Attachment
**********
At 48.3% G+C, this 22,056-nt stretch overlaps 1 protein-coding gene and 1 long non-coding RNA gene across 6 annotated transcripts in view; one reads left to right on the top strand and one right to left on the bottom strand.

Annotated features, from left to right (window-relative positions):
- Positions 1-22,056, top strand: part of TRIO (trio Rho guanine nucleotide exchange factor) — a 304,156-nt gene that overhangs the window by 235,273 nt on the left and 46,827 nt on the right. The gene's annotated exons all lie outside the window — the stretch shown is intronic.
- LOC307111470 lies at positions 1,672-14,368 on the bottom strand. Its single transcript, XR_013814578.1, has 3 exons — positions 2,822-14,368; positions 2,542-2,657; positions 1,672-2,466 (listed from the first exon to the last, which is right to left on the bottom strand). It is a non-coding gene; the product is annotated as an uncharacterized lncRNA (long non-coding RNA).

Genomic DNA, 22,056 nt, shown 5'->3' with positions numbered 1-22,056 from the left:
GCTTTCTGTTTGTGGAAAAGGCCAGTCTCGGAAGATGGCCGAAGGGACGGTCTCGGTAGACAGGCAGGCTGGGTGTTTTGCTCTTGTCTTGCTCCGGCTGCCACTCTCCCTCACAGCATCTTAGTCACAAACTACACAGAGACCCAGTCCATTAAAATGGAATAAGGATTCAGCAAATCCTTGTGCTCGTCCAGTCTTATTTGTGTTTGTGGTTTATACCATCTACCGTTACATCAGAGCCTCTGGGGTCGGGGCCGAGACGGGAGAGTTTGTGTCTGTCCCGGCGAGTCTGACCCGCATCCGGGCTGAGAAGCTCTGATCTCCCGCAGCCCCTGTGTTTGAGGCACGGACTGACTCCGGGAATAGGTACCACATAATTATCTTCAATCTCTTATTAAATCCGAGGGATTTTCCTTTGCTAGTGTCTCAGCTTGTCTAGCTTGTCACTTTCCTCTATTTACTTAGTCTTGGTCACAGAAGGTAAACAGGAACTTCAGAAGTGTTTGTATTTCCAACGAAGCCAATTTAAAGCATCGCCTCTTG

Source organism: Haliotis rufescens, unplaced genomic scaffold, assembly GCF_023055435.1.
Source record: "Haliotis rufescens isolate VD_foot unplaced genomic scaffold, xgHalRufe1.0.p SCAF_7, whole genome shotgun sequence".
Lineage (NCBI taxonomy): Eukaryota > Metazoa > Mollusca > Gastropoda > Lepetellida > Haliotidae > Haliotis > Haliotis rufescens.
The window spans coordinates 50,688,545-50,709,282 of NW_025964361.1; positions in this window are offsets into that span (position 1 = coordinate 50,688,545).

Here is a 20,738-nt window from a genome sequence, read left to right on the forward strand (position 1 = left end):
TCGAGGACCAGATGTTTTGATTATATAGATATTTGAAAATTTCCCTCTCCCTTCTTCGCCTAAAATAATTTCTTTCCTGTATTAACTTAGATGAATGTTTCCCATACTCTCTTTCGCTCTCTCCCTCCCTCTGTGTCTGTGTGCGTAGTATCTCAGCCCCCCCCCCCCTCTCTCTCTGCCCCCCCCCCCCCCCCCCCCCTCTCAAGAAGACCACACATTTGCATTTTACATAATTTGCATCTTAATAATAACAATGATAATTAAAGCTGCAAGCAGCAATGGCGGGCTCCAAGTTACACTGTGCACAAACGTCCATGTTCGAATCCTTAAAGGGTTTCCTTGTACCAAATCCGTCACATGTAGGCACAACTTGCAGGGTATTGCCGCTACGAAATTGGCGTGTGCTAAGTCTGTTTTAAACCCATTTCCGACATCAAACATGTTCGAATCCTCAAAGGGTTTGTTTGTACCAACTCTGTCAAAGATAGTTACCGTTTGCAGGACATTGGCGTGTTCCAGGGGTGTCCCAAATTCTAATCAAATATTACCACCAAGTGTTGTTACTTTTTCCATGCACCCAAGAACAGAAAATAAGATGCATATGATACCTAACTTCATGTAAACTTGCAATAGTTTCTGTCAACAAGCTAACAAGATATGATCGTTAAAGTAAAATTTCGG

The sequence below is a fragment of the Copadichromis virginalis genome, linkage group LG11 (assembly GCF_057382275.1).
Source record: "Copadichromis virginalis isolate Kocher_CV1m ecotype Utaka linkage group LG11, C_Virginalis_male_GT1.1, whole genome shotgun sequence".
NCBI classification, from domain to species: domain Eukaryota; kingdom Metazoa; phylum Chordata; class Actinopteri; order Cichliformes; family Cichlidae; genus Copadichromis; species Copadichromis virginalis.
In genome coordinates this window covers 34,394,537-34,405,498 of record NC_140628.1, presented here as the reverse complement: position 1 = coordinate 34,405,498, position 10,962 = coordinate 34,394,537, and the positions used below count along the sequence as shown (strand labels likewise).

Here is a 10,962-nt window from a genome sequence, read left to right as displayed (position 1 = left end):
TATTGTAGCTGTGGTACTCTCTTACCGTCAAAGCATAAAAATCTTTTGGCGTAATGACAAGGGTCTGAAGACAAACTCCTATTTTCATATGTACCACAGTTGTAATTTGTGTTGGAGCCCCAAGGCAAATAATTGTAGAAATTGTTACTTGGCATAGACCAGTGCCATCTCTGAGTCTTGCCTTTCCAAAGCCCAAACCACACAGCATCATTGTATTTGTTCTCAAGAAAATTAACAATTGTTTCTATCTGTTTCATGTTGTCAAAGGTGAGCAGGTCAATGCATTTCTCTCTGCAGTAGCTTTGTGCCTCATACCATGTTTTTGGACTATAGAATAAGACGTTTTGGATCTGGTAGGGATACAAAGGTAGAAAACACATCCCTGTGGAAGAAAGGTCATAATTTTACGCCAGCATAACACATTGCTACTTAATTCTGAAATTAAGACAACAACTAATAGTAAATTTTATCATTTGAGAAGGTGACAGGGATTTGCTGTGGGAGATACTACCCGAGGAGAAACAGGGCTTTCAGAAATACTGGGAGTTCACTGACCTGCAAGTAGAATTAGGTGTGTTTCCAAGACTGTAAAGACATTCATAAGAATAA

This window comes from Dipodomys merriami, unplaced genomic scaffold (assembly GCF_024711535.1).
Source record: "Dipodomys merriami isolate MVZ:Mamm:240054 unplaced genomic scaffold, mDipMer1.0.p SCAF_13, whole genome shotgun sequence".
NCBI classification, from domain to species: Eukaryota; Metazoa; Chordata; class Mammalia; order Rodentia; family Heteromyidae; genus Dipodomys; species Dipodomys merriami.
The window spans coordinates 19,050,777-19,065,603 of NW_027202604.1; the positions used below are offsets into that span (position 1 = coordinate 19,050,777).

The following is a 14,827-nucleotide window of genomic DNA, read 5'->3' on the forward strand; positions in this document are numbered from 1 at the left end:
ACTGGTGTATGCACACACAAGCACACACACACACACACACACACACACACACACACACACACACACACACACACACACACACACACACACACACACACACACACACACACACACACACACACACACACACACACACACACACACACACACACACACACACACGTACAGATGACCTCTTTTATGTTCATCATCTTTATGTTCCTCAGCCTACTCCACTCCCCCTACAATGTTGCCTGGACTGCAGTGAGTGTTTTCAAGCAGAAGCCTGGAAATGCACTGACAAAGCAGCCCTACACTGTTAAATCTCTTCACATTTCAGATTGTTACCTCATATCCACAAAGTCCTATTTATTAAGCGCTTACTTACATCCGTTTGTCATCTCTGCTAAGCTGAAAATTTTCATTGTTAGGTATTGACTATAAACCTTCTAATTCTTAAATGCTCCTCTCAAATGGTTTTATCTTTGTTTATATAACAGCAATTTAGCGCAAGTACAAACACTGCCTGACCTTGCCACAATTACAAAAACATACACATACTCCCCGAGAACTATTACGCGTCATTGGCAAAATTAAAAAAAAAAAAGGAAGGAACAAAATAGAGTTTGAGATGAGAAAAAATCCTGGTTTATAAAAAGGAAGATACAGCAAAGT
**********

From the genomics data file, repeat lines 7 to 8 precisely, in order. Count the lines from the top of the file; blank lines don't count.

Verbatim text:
Source organism: Haliotis rufescens, unplaced genomic scaffold, assembly GCF_023055435.1.
Source record: "Haliotis rufescens isolate VD_foot unplaced genomic scaffold, xgHalRufe1.0.p SCAF_7, whole genome shotgun sequence".